Improving your employee engagement will help grow your business

Finding the right employees is one of the greatest challenges facing organisations. Retaining those employees is an even bigger challenge.

For business leaders today, it’s one of the most pressing issues on your agenda. Our international partnership commissioned, researched and published Worldcom Public Relations Group Confidence Index Australian Report, which recently revealed that more than 1500 business leaders around the country believe that investing in employees is their highest priority.

The topics of most concern – ranking even higher than issues such as crisis management, cybercrime, global warming and global instability – were attracting, upskilling, reskilling and retaining talent and customer satisfaction.

Building a strong employee brand is something that takes a long-term, strategic approach and is not something that can be achieved overnight.

Leadership must take a holistic approach towards attracting and retaining the best talent, from talent acquisition and cultural integration to ongoing employee relations and positive growth for employees within the organisation.

Your employee brand touches all aspects of the employee lifecycle.

To unlock the power of your employees to drive business success there a number of key strategies and engagement approaches.

1.     Communicate and engage effectively to live the values

The greater responsibility lies with the CEO and management to engage with their people; and the ownership of any engagement program should be shared by the architects of the business strategy. Two-way communication between management and employees is key to a successful journey of employee engagement. Not only does it build trust between management and employees but it forms the basis for personable engagement, emotional attachment, involvement and commitment by all parties.

2.     Employee values to align with the organisation

Research demonstrates that individuals whose personal values are aligned with their employer’s culture are more engaged and are more likely to stay longer in the role and become organisational advocates or ambassadors.

3.     Measure and act on feedback

A common failing with many organisations is not understanding their culture as their employees see it. Companies who actively engage employees can measure their competitive edge in the form of increased profitability, productivity and customer loyalty as well as decreased employee turnover, safety incidents, and absenteeism.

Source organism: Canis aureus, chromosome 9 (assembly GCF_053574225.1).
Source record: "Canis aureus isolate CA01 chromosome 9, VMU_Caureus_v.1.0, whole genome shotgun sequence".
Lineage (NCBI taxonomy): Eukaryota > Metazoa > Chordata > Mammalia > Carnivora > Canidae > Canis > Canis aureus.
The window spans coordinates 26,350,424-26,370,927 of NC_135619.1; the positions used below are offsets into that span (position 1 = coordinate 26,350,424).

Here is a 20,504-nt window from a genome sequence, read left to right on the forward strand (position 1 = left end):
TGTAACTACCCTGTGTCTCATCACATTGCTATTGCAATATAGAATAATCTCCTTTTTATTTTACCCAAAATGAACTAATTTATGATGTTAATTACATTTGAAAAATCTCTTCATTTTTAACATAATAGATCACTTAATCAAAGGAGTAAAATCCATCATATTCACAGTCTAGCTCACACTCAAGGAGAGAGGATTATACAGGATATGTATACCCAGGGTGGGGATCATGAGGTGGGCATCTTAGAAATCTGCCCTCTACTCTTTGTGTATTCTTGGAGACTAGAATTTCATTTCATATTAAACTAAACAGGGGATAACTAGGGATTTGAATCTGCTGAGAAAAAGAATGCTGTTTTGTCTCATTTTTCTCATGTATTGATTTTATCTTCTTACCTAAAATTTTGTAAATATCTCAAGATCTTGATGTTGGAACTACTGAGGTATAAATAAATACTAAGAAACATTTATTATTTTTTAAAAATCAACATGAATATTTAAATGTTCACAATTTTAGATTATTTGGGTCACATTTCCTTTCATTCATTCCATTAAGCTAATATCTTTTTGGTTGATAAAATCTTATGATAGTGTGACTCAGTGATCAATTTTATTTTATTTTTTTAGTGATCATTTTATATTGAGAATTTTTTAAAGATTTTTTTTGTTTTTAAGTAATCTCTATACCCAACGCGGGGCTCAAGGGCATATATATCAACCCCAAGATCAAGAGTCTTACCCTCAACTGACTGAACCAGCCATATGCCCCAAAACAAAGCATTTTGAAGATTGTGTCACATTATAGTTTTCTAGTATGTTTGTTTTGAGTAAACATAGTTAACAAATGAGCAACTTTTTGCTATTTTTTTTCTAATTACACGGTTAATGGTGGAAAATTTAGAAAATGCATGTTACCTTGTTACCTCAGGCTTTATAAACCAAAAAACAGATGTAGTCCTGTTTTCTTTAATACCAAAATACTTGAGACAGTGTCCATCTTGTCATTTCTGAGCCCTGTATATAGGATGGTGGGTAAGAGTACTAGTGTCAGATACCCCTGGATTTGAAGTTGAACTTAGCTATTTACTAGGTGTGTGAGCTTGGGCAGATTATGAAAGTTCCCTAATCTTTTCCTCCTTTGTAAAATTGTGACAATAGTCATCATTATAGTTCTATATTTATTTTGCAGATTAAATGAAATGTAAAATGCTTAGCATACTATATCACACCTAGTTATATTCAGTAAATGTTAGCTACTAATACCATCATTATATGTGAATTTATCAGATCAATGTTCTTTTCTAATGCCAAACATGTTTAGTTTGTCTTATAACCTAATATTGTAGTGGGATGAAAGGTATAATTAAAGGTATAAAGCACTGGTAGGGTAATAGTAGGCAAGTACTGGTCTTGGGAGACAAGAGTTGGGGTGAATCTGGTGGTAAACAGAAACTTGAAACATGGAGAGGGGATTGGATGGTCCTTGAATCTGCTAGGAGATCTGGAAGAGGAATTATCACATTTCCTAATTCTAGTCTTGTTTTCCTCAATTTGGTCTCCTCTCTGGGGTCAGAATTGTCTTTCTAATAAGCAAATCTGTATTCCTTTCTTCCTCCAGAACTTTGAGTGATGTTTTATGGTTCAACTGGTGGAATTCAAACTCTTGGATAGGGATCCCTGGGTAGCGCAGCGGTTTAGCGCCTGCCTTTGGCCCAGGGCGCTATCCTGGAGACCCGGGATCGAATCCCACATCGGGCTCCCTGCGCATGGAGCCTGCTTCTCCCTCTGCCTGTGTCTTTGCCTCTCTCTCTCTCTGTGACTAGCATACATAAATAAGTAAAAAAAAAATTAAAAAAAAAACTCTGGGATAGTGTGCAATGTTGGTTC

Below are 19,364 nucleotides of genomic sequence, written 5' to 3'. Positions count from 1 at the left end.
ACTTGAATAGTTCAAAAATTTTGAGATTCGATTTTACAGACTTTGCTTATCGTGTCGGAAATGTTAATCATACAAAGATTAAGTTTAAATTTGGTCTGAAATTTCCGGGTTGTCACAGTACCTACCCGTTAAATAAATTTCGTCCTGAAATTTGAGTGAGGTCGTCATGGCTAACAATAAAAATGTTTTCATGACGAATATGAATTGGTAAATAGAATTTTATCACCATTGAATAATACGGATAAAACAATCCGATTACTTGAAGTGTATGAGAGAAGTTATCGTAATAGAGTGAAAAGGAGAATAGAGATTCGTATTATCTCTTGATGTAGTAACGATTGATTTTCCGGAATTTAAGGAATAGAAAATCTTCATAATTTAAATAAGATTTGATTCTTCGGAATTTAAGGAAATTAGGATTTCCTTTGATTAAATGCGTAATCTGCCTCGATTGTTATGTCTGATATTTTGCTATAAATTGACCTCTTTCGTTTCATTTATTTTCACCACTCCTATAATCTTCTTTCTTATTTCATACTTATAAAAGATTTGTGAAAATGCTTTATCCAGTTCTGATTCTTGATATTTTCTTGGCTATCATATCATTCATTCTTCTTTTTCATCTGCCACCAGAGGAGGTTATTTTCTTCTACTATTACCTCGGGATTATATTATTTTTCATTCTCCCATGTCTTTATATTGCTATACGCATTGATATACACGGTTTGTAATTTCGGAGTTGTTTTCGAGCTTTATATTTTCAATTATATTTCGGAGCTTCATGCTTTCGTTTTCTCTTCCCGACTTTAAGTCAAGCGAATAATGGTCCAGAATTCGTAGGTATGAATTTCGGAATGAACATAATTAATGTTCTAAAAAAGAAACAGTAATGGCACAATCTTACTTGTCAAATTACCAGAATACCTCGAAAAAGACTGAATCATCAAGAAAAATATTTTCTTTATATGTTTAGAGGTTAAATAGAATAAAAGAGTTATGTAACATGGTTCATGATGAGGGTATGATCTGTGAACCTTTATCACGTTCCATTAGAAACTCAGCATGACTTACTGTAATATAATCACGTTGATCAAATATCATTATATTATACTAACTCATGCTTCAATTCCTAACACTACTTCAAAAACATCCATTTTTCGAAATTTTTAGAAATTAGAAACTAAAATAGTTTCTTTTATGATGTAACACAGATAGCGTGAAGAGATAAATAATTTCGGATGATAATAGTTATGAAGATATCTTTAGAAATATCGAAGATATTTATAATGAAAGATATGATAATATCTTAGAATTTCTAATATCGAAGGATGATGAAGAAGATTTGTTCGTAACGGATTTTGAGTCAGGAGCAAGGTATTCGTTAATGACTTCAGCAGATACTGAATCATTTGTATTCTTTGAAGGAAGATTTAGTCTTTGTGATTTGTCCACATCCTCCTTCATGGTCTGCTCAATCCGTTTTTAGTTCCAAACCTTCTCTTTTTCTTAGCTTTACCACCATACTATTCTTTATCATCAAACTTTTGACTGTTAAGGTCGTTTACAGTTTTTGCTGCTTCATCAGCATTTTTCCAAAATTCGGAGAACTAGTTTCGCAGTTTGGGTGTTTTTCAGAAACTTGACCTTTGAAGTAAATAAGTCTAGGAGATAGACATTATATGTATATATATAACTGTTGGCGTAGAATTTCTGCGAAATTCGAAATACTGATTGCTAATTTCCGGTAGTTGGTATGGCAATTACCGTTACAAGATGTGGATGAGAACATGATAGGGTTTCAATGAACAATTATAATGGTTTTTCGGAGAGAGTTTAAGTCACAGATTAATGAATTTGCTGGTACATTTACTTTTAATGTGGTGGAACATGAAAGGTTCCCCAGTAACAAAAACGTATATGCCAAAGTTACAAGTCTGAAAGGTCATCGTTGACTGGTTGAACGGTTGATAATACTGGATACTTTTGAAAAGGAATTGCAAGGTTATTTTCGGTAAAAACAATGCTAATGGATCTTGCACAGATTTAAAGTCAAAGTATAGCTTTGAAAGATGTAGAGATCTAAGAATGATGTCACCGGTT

4.     Identify engagement gaps and rectify

Insights and performance engagement gaps can be identified by analysing the results and responses to the following questions.

  • Is your company’s vision and purpose clearly communicated to employees and stakeholders with an outline of how you intend to achieve them
  • How do you communicate to employees? Do you provide regular and transparent updates about the business? Do you provide regular feedback on their performance (not including the annual review?)
  • What learning and development opportunities do you offer employees?
  • What benefits and compensation do you offer employees?
  • Is there clarity and commitment around career development and clear opportunities for employees to progress their career or to be promoted?
  • Do you provide employees with opportunities to improve their mental and physical wellbeing?

5.     Report to all employees in a way that matters

While program metrics of success can be focused on top level executive requirements, acknowledging the successes and improvements as well as engaging all employees in a manner that’s relevant to their jobs will encourage active participation in the journey. When working together towards a common goal, the collective force of engaged employees can bring companies to new levels of innovation, growth and performance.

To clearly understand what areas your employee brand and engagement need to be improve, refined, reviewed or reconsidered, undertaking an internal audit will provide valuable insights necessary to help leaders determine how to improve your employee brand and

It’s not enough to just focus on marketing your business to potential employees. Existing employees and their experiences must also be considered.

Building strong employee engagement takes a long-term, strategic approach and is not something that can be achieved overnight. Senior leaders can unlock the power of their employees to drive business success by using the strategies and engagement approaches discussed in this article.

For more insights from the Worldcom Confidence Index report, visit the link here.